Tag Archives: micro-data

Matchmaker, matchmaker make me a mortgage: What policymakers can learn from dating websites

Angelina Carvalho, Chiranjit Chakraborty and Georgia Latsi.

Policy makers have access to more and more detailed datasets. These can be joined together to give an unprecedentedly rich description of the economy. But the data are often noisy and individual entries are not uniquely identifiable. This leads to a trade-off: very strict matching criteria may result in a limited and biased sample; making them too loose risks inaccurate data. The problem gets worse when joining large datasets as the potential number of matches increases exponentially. Even with today’s astonishing computer power, we need efficient techniques. In this post we describe a bipartite matching algorithm on such big data to deal with these issues. Similar algorithms are often used in online dating, closely modelled as the stable marriage problem.

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Filed under Financial Stability, Macroeconomics, New Methodologies

Houses: who has stopped buying them?

Lizzie Drapper and Hasdeep Sethi.

In 2006, 64 English houses in every 1000 changed hands. Three years and a credit crunch later, this had halved to only 32 transactions per 1000 houses. Since 2009, transactions have recovered, but remain well below their pre-crisis level (Chart 1). Transactions are a key metric of the health of the UK housing market and can be seen as a measure of “liquidity”. The reasons behind low transactions levels may also provide further insight into people’s behaviour and view of housing in the UK. In the work set out below, we conclude that it is unlikely that transactions regain their pre-crisis level any time soon, because of affordability constraints for first-time buyers and fewer discretionary moves by existing owners.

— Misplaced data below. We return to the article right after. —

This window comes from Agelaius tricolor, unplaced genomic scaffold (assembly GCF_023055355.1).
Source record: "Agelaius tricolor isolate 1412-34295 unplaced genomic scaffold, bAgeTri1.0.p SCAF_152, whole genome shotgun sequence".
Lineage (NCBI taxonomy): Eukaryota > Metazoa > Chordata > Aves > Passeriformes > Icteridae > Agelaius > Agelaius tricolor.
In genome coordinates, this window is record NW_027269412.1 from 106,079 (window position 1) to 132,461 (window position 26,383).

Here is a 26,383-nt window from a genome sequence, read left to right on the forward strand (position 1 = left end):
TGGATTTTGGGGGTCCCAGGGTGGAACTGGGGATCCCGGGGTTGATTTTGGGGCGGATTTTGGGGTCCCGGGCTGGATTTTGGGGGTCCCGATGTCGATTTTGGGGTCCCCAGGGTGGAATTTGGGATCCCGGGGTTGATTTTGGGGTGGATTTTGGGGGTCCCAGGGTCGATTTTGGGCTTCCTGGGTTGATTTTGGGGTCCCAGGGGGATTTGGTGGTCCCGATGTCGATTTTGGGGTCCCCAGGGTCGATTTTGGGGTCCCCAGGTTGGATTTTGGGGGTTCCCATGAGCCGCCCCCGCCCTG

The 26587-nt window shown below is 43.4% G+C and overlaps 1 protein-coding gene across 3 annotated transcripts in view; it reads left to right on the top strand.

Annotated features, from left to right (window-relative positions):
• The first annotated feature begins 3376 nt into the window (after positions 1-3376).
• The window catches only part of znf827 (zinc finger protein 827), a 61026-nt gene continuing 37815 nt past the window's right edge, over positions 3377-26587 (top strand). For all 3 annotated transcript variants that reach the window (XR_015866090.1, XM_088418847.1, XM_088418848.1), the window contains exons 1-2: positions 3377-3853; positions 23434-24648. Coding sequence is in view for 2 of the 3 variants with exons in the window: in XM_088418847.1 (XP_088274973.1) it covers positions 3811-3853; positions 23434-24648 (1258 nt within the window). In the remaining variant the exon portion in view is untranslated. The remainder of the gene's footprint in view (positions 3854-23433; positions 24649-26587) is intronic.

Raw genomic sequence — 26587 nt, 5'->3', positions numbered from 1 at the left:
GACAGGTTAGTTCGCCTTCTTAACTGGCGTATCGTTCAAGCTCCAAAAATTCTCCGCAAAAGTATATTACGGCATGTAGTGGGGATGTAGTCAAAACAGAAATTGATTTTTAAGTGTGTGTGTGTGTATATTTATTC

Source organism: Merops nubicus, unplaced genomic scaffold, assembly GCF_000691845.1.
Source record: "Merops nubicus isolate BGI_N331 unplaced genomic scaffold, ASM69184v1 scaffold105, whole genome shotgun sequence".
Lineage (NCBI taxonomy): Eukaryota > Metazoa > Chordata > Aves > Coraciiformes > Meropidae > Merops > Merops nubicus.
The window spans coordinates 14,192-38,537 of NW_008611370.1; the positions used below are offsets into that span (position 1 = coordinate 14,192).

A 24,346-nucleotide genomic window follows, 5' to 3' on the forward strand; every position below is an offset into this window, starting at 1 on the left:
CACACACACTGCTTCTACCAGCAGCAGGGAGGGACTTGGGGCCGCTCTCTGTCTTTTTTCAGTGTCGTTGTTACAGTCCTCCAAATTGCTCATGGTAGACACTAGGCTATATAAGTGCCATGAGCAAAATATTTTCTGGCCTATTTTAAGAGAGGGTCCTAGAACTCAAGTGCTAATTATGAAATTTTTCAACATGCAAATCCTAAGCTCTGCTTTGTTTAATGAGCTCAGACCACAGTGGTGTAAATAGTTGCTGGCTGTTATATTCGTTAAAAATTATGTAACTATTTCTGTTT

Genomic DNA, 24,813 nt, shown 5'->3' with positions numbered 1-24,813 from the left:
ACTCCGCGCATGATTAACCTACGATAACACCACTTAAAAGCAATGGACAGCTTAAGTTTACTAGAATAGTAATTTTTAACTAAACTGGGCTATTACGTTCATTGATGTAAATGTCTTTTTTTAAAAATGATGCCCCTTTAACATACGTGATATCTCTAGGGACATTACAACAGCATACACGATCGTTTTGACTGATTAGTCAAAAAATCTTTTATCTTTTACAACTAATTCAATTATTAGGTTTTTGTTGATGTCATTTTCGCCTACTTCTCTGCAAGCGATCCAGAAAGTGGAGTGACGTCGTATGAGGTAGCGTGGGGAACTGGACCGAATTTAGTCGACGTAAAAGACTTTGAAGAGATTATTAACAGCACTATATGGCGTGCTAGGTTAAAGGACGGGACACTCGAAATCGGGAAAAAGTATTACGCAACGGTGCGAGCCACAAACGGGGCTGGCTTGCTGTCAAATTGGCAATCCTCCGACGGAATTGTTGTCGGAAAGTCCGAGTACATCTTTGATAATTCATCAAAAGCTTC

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Filed under Macroeconomics

How important are households’ expectations for spending?

Phil Bunn, Lizzie Drapper, Alice Pugh and Jeremy Rowe.

If the car you’re thinking of buying may be £500 cheaper in six months’ time, why not wait until then to buy it? This kind of thinking is one reason why falling prices trouble central bankers. The spectre of deflation is especially dangerous when households keep delaying their spending in expectation of further price falls. With the economy experiencing close to zero inflation, households may have adjusted their expectations of future prices. But how important are these expectations in influencing household spending? Using a rich household survey dataset we find that while there is some evidence that lower inflation expectations lead to lower spending, income expectations (reassuringly) also play an important role, and they have picked up recently.
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Filed under Macroeconomics, Monetary Policy